My first wife–whom I affectionately refer to as “Audrey III”, which those of you with any sort of movie/geek background will get right away–had a love/hate relationship with reading. She claimed, at least at first, that she liked reading, but there were certain authors she hated to read, because . . . let me give you an example.
I read a lot of early Stephen King. Like, every time something new came out, I bought it and read it. I have one of the original hardback printings of the first Dark Tower novels; there were like ten thousand printed, and they were, I think, $40 when they were first sold. As you can see in this link, an unsigned copy is worth about $1200 today–and mine is in as good of shape as this book. I have all of the Green Mile when it was first released as a serialized books, because that was the way King wanted you to read it–at least at first.
My then-wife hated King. Not because of the stories, oh, no. She thought those were fine. She hated King because he was too “wordy”. “He uses too many words!” she say all the time. I always took this to mean, “I’m too damn lazy to read”–which, it turns out, was really the case, since after a while she stopped reading altogether. Maybe every writer got too wordy for her, I don’t know.
Now, it’s no secret I write every day, or at least try. There have been a few times I’ve let that slip, but if nothing else, I try to get in a daily post, and then I work on my stories. Usually blog in the morning, story at night. I try to set goals as well: at least five hundred words for each blog post, at least one thousand words for the story. I always hit my five hundred on the blog; it’s important to do that, at least to me.
But the story? I tend to slip there. A lot of it usually involves my brain turning into various kinds of mush around 9 PM, or there abouts, and if I’m still writing, I suddenly find it very difficult to continue. Even so, when that happen, I generally aim for at least five hundred words before I put the story aside.
Last night was one of those cases. I was working on Part Seven of Diners at the Memory’s End, and I worked on a scene in that part where the AI of the spaceship that belongs to one of my main characters is working on the outer hull of the vessel, and she’s–yeah, the AI is a she–split herself into eight different parts, all of whom are dressed like the Inner and Outer Senshi from Sailor Moon. There is a lot of description about what they’re doing, what they look like, and then a little banter, and then Albert and Meredith return to the main cabin, and . . .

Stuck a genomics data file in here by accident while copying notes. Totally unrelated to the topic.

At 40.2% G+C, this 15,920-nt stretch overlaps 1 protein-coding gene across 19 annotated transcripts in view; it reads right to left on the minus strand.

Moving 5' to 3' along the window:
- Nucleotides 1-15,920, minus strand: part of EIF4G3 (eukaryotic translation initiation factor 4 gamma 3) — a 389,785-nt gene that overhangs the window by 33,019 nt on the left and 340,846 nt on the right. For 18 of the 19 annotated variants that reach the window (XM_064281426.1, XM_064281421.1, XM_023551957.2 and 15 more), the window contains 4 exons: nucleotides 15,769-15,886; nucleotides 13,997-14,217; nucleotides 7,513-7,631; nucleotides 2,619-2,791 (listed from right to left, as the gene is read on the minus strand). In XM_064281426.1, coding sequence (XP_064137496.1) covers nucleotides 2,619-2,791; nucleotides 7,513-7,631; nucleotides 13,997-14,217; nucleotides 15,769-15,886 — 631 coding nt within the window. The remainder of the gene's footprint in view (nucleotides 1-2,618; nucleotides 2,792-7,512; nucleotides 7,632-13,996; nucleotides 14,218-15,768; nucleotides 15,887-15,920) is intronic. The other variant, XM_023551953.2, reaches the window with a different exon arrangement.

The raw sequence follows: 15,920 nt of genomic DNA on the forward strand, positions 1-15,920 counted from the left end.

I couldn’t remember a damn thing.
I knew Meredith was going to say something, and in order to change the subject, Albert was going to ask her a question, but I’ll be damned if I could remember where Meredith was going with her questions–and she does have questions. Rather than struggle, I shut it all down, did a few Facebook posts, and headed to bed.
Total word count for what I did was 1045 words. People told me how prolific I was–
I always feel like I’m doing nothing.
NaNoWriMo was a huge thing for me. That was the first time I wrote a novel, and finished it. I did 85,000 words in 25 days, and blogged about doing it. I averaged 3,400 words a day, but that’s because there were a few days when I was writing 4,500, 4,800 words. Oh, sure, there were a couple of people who wrote their whole fifty thousand in two days, and then went on to brag they wrote a couple more novels in the remaining time, but . . . where is that novel now? Sitting in a draw? Lost on a computer somewhere? Mine is out to a publisher: what about you?
Maybe it’s because I have so many thing going on these days that I don’t think there’s anything out of the ordinary about writing a thousand words a day–fifteen hundred if you add in the blog, although my word counter is telling me I’m about 725 right now, so it’s going to be higher today. Maybe when I get to where I’m doing this all the time, I’ll get into those mind spaces where I’ll be doing two, three thousand words a day again.
‘Cause right now, it always feels like I’m playing catch up, an no matter how fast I run, I can’t seem to keep up.